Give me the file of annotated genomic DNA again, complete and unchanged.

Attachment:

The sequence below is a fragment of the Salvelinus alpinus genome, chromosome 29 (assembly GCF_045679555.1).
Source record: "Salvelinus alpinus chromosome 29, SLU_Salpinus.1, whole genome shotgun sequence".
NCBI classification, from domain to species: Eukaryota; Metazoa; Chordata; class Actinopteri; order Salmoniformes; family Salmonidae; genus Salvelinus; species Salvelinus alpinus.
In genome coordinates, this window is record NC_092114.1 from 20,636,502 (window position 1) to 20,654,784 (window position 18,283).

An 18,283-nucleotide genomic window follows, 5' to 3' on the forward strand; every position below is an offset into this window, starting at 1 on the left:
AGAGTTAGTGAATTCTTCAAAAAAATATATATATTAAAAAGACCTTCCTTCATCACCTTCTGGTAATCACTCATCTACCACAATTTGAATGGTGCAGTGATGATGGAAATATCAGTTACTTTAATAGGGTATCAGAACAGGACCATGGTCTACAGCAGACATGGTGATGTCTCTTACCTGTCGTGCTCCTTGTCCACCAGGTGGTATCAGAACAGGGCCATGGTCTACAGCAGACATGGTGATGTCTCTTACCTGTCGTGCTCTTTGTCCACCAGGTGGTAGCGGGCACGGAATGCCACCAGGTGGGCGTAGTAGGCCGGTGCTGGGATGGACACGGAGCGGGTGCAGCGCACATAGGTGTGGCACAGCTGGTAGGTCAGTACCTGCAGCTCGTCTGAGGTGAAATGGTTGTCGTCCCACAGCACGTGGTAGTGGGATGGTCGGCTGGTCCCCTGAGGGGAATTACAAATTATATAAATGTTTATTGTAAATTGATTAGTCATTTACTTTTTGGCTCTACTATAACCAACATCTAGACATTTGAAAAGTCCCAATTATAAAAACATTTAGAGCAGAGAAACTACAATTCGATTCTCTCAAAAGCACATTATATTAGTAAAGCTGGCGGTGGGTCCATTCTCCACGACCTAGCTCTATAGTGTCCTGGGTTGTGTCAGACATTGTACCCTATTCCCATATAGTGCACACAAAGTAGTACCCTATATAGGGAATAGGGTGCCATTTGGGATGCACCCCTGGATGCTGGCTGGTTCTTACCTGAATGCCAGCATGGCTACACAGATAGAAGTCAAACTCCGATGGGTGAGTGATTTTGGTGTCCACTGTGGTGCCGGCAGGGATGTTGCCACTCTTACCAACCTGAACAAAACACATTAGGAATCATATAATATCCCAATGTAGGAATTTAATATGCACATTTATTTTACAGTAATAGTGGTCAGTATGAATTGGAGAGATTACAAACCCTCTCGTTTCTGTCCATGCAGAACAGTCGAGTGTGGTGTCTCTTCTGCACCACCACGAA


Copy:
The sequence below is a fragment of the Salvelinus alpinus genome, chromosome 29 (assembly GCF_045679555.1).
Source record: "Salvelinus alpinus chromosome 29, SLU_Salpinus.1, whole genome shotgun sequence".
NCBI classification, from domain to species: Eukaryota; Metazoa; Chordata; class Actinopteri; order Salmoniformes; family Salmonidae; genus Salvelinus; species Salvelinus alpinus.
In genome coordinates, this window is record NC_092114.1 from 20,636,502 (window position 1) to 20,654,784 (window position 18,283).

An 18,283-nucleotide genomic window follows, 5' to 3' on the forward strand; every position below is an offset into this window, starting at 1 on the left:
AGAGTTAGTGAATTCTTCAAAAAAATATATATATTAAAAAGACCTTCCTTCATCACCTTCTGGTAATCACTCATCTACCACAATTTGAATGGTGCAGTGATGATGGAAATATCAGTTACTTTAATAGGGTATCAGAACAGGACCATGGTCTACAGCAGACATGGTGATGTCTCTTACCTGTCGTGCTCCTTGTCCACCAGGTGGTATCAGAACAGGGCCATGGTCTACAGCAGACATGGTGATGTCTCTTACCTGTCGTGCTCTTTGTCCACCAGGTGGTAGCGGGCACGGAATGCCACCAGGTGGGCGTAGTAGGCCGGTGCTGGGATGGACACGGAGCGGGTGCAGCGCACATAGGTGTGGCACAGCTGGTAGGTCAGTACCTGCAGCTCGTCTGAGGTGAAATGGTTGTCGTCCCACAGCACGTGGTAGTGGGATGGTCGGCTGGTCCCCTGAGGGGAATTACAAATTATATAAATGTTTATTGTAAATTGATTAGTCATTTACTTTTTGGCTCTACTATAACCAACATCTAGACATTTGAAAAGTCCCAATTATAAAAACATTTAGAGCAGAGAAACTACAATTCGATTCTCTCAAAAGCACATTATATTAGTAAAGCTGGCGGTGGGTCCATTCTCCACGACCTAGCTCTATAGTGTCCTGGGTTGTGTCAGACATTGTACCCTATTCCCATATAGTGCACACAAAGTAGTACCCTATATAGGGAATAGGGTGCCATTTGGGATGCACCCCTGGATGCTGGCTGGTTCTTACCTGAATGCCAGCATGGCTACACAGATAGAAGTCAAACTCCGATGGGTGAGTGATTTTGGTGTCCACTGTGGTGCCGGCAGGGATGTTGCCACTCTTACCAACCTGAACAAAACACATTAGGAATCATATAATATCCCAATGTAGGAATTTAATATGCACATTTATTTTACAGTAATAGTGGTCAGTATGAATTGGAGAGATTACAAACCCTCTCGTTTCTGTCCATGCAGAACAGTCGAGTGTGGTGTCTCTTCTGCACCACCACGAA